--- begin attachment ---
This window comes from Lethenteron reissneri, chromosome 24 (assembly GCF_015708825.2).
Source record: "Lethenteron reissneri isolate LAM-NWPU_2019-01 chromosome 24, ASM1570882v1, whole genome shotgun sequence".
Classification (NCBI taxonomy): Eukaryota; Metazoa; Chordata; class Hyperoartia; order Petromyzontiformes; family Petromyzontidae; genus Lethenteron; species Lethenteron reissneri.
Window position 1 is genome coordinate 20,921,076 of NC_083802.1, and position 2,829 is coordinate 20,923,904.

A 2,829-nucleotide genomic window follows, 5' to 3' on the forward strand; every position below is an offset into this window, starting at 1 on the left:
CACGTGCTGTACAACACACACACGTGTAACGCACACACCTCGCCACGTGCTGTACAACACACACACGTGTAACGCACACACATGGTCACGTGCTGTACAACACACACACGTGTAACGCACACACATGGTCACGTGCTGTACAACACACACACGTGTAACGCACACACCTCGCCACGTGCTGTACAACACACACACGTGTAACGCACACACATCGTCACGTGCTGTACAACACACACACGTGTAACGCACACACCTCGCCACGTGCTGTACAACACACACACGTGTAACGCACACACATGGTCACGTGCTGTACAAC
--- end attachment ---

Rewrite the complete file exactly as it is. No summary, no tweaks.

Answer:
This window comes from Lethenteron reissneri, chromosome 24 (assembly GCF_015708825.2).
Source record: "Lethenteron reissneri isolate LAM-NWPU_2019-01 chromosome 24, ASM1570882v1, whole genome shotgun sequence".
Classification (NCBI taxonomy): Eukaryota; Metazoa; Chordata; class Hyperoartia; order Petromyzontiformes; family Petromyzontidae; genus Lethenteron; species Lethenteron reissneri.
Window position 1 is genome coordinate 20,921,076 of NC_083802.1, and position 2,829 is coordinate 20,923,904.

A 2,829-nucleotide genomic window follows, 5' to 3' on the forward strand; every position below is an offset into this window, starting at 1 on the left:
CACGTGCTGTACAACACACACACGTGTAACGCACACACCTCGCCACGTGCTGTACAACACACACACGTGTAACGCACACACATGGTCACGTGCTGTACAACACACACACGTGTAACGCACACACATGGTCACGTGCTGTACAACACACACACGTGTAACGCACACACCTCGCCACGTGCTGTACAACACACACACGTGTAACGCACACACATCGTCACGTGCTGTACAACACACACACGTGTAACGCACACACCTCGCCACGTGCTGTACAACACACACACGTGTAACGCACACACATGGTCACGTGCTGTACAAC